Care and Unpacking
Inlay Handmade Pieces
As with all things made by hand, these pieces are all unique and small flaws may be present, which adds to the intrinsic character and beauty of each piece.
To clean your bone inlay furniture, please wipe with a slightly damp cloth. After some time of owning your inlay piece, if the shine comes off slightly then please apply a small amount of coconut oil and white wax and clean it with a dry cloth.
Bone Inlay furniture has a porous surface, so items in high-use situations - such as coffee tables - should be sealed prior to use. Grout sealant (available from any hardware store) is suitable for this.
Please do not use regular cleaning products (surface cleaners, glass cleaners) to care for bone inlay. They are very harsh to use on inlay pieces.
Bones may tend to turn yellowish over the time, and little exposure to sunlight can be useful to help them stay lighten for a longer duration. Please be careful that you don't put your inlay piece under extreme heat or directly under the sun.
If your inlay products may be used often (tray, drawers for example), the bone pieces may fall from edges during the use. The wood and bone both are naturally contracting and expanding materials but not at the same pace, so during season/weather change this could happen. Please use all-fix or super glue available locally to easily fix yourself if this may happen.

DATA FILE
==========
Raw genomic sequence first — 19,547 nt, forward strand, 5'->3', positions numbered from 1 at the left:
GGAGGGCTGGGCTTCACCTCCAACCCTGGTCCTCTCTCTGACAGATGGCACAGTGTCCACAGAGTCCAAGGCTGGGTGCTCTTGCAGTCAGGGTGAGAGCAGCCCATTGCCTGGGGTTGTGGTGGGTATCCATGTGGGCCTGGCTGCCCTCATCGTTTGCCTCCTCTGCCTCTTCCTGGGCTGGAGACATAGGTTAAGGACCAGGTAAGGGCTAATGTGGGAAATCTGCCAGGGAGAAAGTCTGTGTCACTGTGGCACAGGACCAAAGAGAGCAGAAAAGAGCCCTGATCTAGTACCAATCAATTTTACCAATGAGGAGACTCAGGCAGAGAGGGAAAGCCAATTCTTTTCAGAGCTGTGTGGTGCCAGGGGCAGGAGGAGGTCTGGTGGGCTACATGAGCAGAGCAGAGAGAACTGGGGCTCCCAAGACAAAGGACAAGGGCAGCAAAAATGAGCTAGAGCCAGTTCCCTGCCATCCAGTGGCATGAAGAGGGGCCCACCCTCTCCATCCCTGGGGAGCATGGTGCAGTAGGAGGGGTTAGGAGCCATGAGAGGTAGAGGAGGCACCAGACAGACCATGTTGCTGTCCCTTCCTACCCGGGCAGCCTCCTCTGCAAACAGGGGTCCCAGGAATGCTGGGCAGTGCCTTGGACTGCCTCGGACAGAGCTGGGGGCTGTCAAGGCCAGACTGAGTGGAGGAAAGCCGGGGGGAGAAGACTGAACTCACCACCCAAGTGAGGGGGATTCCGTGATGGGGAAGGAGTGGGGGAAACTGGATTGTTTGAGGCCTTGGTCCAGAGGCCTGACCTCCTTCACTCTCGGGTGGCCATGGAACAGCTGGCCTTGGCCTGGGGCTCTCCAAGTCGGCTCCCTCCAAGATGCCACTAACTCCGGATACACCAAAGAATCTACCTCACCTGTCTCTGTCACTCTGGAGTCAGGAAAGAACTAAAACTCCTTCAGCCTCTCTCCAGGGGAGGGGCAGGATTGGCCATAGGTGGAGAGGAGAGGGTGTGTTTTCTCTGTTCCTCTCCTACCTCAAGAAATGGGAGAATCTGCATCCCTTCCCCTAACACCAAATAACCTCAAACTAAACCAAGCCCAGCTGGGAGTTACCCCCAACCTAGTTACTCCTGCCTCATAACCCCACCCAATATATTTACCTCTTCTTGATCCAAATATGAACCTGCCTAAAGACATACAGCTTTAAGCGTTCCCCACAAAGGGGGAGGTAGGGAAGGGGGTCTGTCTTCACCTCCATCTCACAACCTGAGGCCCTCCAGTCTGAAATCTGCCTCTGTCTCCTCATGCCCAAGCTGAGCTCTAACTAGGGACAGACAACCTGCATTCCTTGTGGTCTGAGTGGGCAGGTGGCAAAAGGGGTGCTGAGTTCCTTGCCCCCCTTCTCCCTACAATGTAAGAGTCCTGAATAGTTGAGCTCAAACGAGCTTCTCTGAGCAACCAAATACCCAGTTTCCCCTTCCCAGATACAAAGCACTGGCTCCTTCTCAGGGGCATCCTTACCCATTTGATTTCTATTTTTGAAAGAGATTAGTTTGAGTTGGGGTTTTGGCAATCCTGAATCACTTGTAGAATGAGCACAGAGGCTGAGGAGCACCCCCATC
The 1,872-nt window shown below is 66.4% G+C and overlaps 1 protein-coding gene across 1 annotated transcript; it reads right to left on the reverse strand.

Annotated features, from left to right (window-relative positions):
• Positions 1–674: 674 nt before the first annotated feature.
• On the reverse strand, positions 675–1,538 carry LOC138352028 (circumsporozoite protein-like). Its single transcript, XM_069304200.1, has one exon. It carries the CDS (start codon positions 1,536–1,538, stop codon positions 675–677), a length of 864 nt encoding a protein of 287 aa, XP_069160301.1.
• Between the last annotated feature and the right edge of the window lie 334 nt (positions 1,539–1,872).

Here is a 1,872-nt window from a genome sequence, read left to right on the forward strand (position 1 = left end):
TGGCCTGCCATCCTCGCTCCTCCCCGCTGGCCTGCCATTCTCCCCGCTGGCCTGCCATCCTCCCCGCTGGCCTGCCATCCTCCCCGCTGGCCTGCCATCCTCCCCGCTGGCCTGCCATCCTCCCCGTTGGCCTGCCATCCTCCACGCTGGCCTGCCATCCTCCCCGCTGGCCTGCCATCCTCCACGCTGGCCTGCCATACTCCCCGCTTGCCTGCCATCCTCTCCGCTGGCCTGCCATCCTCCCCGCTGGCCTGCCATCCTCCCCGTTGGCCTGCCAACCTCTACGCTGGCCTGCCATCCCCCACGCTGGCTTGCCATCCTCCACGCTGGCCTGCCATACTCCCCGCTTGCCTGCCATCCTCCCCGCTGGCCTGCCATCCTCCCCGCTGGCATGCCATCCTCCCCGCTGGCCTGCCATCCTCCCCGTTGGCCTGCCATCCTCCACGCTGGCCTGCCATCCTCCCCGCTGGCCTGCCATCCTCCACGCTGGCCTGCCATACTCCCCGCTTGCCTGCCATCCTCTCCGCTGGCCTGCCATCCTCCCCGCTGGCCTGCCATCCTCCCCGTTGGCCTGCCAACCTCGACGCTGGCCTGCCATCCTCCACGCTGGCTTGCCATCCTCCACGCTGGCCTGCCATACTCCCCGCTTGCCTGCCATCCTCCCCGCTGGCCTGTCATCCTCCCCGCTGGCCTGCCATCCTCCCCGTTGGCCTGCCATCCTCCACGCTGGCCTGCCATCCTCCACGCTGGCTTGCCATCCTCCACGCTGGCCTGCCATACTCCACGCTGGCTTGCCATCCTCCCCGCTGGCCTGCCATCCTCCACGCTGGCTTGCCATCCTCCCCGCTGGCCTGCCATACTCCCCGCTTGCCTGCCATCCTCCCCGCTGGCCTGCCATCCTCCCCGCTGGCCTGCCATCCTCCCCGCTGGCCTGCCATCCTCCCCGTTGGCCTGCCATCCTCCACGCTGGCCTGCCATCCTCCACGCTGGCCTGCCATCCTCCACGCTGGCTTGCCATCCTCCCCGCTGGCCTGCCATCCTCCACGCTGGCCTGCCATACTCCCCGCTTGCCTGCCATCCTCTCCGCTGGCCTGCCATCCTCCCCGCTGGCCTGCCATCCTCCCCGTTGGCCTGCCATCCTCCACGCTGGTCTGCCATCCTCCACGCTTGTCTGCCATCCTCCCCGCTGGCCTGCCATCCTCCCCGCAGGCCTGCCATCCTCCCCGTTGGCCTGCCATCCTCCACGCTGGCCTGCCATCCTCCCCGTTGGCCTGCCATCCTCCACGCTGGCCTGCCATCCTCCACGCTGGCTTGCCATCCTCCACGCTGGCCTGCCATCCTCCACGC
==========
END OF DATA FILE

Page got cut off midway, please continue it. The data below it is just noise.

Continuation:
For our vase products, we would recommend covering your vase base prior to using, as these vases are not 100% waterproof.
Inlay products are delicately handmade and heavy in weight, which is why our products are very carefully bubble wrapped and then packaged and bolted carefully within a crate. During the transit and customs process, our products can be moved around numerous times, and hence it is safe to package with extra precaution to eliminate any damage.
When the larger furniture crate arrives at your home, you will require two tools to open the crate. This includes a crow bar and hammer, or as a third additional option you can use a cordless drill with Phillips head attachment (or a Phillips head screwdriver to unscrew the screws is a perfectly fine alternative). Here is a video displaying a simple way to open your crate: https://youtu.be/c_73cP5dFWM